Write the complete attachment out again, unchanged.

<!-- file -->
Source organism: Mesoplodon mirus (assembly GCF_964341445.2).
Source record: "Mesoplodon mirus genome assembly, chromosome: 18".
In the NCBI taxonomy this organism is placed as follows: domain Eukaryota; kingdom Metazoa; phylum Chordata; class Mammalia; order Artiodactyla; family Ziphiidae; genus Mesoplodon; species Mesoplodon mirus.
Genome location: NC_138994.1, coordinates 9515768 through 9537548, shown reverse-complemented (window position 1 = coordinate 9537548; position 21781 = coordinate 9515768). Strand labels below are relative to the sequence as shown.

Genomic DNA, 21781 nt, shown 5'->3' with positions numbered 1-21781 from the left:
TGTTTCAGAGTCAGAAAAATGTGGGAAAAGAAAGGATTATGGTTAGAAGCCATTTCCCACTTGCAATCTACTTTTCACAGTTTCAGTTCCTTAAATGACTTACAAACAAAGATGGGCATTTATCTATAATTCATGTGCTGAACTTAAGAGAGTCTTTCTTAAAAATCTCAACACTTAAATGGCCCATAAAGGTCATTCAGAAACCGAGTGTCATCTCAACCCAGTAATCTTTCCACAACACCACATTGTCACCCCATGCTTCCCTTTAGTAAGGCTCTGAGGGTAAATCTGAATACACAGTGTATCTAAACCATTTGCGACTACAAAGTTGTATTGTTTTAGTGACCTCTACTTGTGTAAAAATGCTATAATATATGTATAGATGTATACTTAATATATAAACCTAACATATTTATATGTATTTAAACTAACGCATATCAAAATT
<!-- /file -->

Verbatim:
Source organism: Mesoplodon mirus (assembly GCF_964341445.2).
Source record: "Mesoplodon mirus genome assembly, chromosome: 18".
In the NCBI taxonomy this organism is placed as follows: domain Eukaryota; kingdom Metazoa; phylum Chordata; class Mammalia; order Artiodactyla; family Ziphiidae; genus Mesoplodon; species Mesoplodon mirus.
Genome location: NC_138994.1, coordinates 9515768 through 9537548, shown reverse-complemented (window position 1 = coordinate 9537548; position 21781 = coordinate 9515768). Strand labels below are relative to the sequence as shown.

Genomic DNA, 21781 nt, shown 5'->3' with positions numbered 1-21781 from the left:
TGTTTCAGAGTCAGAAAAATGTGGGAAAAGAAAGGATTATGGTTAGAAGCCATTTCCCACTTGCAATCTACTTTTCACAGTTTCAGTTCCTTAAATGACTTACAAACAAAGATGGGCATTTATCTATAATTCATGTGCTGAACTTAAGAGAGTCTTTCTTAAAAATCTCAACACTTAAATGGCCCATAAAGGTCATTCAGAAACCGAGTGTCATCTCAACCCAGTAATCTTTCCACAACACCACATTGTCACCCCATGCTTCCCTTTAGTAAGGCTCTGAGGGTAAATCTGAATACACAGTGTATCTAAACCATTTGCGACTACAAAGTTGTATTGTTTTAGTGACCTCTACTTGTGTAAAAATGCTATAATATATGTATAGATGTATACTTAATATATAAACCTAACATATTTATATGTATTTAAACTAACGCATATCAAAATT